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Eyeing That Which Does You No Good — Food As Powerful Medicine

When I was a kid there was a carry-out store I could see from our kitchen window. I lost count of how many days (nights) I ran down our hill and right through those wooden swinging doors to satisfy a sugar fix. Let’s just say I rarely had “spare change” in my possession. Those were the days when penny candy that could actually satisfy a sweet craving (and then some).

To be honest, it wasn’t just a “carry-out” it was also the place we used to “hang-out.” With a candy bar or some other sickeningly sweet treat in hand, my best friend and I would casually munch while we people watched (never assume a candy store is the place you want your youngsters spending their free time…) 😉

Still, most of the memories are priceless for inside that quaint little country store stood the most delicious looking candy display imaginable and it was situated directly behind the counter and spanning the entire upper half of the wall (so no paying “young or old” customer could avoid its temptations). The store owners were applying “smart marketing” before the term was even coined.

While most of my recollections are pleasant ones of visiting this little store, I have to believe my now adult sugar cravings started way back before nutritionists were warning consumers of its evils.

I admit it, I have to fight this predisposition every single day. Some days I do better than others…

So when I was reviewing a book last week titled, Overcoming Anxiety, Worry, and Fear: Practical Ways to Find Peace, by Gregory Jantz, PhD, I couldn’t help but notice how kids and adults alike find specific ways to soothe their jangled emotions (by eyeing that which does them no good).

Jantz’s words hit me (and my childhood memories) hard.

Food is powerful medicine.

Jantz shares –

“From our first moments of life outside the womb, food has been associated with comfort. Being hungry is uncomfortable, even painful. Being fed is relief. When you were a child, you probably had something given to you to eat as a way to provide comfort – or wish you did. Hurt yourself? Get a cookie. Do well? Have some candy. Food, for most of us, has always been around as a mood-altering mechanism, given to make us feel better or to serve as a reward.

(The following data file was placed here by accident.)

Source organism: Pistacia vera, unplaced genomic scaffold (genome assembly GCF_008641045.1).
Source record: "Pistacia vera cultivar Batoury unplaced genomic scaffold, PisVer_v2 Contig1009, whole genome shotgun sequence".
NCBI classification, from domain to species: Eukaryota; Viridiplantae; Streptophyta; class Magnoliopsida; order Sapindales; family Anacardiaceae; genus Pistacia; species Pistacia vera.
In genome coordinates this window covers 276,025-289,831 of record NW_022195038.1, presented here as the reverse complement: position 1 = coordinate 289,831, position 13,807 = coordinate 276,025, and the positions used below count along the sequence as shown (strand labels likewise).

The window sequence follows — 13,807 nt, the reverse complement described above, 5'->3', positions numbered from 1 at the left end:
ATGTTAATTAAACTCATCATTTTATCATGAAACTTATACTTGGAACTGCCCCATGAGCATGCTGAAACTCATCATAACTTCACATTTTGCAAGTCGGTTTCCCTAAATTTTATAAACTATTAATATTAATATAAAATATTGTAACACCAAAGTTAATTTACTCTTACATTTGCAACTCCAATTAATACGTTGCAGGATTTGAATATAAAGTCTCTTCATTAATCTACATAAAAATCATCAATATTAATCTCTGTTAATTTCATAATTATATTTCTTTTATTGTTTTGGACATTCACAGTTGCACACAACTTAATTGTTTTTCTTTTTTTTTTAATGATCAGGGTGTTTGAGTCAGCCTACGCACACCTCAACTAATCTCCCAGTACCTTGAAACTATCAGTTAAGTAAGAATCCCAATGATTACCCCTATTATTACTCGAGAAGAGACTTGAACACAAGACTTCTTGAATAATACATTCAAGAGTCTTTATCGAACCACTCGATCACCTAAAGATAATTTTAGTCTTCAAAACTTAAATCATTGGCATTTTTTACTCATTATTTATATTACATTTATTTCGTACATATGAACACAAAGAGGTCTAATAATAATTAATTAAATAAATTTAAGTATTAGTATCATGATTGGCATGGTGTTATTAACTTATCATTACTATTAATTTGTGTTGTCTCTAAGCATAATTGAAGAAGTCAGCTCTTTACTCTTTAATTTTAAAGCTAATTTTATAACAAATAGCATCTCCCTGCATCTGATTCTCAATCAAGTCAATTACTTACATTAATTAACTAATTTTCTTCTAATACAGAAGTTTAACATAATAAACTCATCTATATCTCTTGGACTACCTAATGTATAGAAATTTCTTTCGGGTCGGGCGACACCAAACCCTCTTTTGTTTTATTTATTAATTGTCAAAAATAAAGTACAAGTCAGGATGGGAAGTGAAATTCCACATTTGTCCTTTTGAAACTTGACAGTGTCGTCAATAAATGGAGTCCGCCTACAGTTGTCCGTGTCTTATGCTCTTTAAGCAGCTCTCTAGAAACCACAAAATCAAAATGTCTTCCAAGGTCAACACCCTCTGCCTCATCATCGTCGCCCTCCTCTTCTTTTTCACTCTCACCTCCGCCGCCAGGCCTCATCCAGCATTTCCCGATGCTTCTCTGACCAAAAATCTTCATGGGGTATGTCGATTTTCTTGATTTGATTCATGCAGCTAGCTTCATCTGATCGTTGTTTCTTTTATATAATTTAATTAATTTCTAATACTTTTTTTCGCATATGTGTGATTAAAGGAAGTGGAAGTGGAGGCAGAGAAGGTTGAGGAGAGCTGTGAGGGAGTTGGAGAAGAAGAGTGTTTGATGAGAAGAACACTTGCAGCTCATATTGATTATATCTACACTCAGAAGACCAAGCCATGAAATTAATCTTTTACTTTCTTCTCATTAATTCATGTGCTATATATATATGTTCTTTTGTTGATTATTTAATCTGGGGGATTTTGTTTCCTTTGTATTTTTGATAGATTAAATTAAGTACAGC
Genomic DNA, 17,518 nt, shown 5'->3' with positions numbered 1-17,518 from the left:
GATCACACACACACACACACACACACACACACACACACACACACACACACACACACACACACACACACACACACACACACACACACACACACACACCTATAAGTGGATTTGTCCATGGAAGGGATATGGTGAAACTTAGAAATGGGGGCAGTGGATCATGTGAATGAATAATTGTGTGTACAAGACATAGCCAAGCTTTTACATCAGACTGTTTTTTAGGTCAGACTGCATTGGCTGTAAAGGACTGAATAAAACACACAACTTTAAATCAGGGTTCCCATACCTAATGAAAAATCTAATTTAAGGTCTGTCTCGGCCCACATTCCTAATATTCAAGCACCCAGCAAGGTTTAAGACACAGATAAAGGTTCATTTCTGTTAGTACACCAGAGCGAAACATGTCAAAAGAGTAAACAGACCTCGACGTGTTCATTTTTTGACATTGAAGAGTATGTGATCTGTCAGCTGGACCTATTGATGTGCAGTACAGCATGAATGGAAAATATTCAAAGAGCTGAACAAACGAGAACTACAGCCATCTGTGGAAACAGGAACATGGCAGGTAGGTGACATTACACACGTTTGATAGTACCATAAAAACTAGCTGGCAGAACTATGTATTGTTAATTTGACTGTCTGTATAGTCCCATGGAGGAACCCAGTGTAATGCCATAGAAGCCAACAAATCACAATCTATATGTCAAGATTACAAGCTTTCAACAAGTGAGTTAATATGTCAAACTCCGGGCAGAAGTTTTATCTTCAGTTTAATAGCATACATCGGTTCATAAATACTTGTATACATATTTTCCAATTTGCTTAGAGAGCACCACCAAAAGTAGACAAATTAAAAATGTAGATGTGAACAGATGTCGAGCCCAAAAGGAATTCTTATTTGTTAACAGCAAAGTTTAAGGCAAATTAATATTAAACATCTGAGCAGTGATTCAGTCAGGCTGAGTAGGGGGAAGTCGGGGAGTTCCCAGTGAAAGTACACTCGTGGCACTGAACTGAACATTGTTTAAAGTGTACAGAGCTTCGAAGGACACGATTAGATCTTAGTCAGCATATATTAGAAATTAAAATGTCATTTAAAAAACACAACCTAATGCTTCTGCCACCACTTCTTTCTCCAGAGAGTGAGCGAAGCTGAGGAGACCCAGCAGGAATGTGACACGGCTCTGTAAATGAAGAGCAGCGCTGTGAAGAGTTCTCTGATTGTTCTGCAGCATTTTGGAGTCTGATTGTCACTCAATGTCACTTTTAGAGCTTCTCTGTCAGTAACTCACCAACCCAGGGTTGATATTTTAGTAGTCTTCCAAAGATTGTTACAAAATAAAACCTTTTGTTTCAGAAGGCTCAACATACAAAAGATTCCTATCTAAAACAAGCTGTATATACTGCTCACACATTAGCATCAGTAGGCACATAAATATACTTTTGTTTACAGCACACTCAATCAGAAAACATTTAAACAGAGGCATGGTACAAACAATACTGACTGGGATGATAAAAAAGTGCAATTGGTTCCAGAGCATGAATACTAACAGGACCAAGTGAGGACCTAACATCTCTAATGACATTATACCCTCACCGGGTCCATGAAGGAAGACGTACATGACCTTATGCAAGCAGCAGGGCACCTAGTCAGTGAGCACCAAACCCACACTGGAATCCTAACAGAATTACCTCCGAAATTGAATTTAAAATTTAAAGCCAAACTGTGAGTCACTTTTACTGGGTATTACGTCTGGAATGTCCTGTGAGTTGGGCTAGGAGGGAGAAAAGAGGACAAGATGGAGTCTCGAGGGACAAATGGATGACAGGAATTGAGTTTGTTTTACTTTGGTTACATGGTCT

Certain foods not only produce physical comfort but also offer up a helping of emotional comfort. That piece of cake or warm, crusty bread takes you back to the kitchen of your childhood. That cake isn’t just cake; it’s the love you remember and long for. That bread isn’t just bread; it’s the relief of knowing someone else is taking care of you and will make everything better. Sometimes food was the only thing that provided you any sort of relief in a turbulent and chaotic childhood. Food and smells mingle in the mind along with emotions and feelings. They become intertwined and, sometimes, inseparable.”

Yep, they sure do. When I think back to my frequent childhood mad-dashes to the candy store, I was always excited…always anticipating…what I might buy to “fit my mood“…

Even as a kid, I was thinking in those terms…something sweet? something sweet and salty? something tangy? something tart?

The choices were endless and seemingly as changeable (as my mood).

Jantz is right on when he says, “Food is powerful medicine.”

And what do we do with medicine?

We take it as directed…not too much, not too little.

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